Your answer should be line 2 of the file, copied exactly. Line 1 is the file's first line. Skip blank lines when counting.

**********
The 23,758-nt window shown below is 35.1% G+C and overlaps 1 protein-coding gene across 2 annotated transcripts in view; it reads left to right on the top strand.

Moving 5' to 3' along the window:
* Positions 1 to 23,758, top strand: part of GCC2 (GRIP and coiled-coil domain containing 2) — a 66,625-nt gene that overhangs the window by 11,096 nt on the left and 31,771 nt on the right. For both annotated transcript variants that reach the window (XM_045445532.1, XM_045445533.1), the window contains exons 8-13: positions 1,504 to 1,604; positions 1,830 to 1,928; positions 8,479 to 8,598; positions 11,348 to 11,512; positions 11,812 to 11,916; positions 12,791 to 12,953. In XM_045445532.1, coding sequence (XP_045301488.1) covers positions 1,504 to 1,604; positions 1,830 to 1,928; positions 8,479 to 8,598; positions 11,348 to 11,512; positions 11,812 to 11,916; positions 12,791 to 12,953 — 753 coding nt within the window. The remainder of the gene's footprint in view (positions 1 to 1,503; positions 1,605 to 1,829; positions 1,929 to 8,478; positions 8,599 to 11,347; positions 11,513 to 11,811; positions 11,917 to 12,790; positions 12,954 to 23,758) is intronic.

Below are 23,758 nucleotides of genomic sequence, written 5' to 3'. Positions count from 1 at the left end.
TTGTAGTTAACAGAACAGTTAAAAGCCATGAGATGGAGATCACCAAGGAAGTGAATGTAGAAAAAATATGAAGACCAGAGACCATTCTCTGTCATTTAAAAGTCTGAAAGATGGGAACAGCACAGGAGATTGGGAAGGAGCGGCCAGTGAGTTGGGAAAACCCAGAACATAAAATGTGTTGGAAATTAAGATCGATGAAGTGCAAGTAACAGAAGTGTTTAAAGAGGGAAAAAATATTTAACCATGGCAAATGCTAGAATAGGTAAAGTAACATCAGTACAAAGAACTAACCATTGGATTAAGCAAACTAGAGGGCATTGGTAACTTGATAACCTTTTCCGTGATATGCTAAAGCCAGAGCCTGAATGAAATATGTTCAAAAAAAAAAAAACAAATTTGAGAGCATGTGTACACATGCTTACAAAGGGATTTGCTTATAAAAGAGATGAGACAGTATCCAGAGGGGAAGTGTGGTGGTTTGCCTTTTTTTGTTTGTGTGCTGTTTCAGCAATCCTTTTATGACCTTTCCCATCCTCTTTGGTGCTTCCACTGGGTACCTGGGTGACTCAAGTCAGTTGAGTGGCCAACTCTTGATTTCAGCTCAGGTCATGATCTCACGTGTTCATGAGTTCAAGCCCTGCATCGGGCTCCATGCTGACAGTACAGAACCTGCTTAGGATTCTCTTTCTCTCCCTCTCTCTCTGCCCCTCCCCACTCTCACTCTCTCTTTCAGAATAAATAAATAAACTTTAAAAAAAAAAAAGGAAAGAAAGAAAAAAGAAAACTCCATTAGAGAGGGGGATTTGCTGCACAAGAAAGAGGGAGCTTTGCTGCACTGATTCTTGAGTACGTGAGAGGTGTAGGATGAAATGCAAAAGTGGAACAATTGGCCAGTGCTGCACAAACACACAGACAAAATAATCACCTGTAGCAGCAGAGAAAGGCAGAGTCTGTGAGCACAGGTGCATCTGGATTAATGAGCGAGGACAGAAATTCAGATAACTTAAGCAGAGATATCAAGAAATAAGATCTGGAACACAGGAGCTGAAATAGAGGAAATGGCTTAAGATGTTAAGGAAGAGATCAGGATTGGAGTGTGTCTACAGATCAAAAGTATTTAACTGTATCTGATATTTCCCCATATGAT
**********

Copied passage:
Moving 5' to 3' along the window: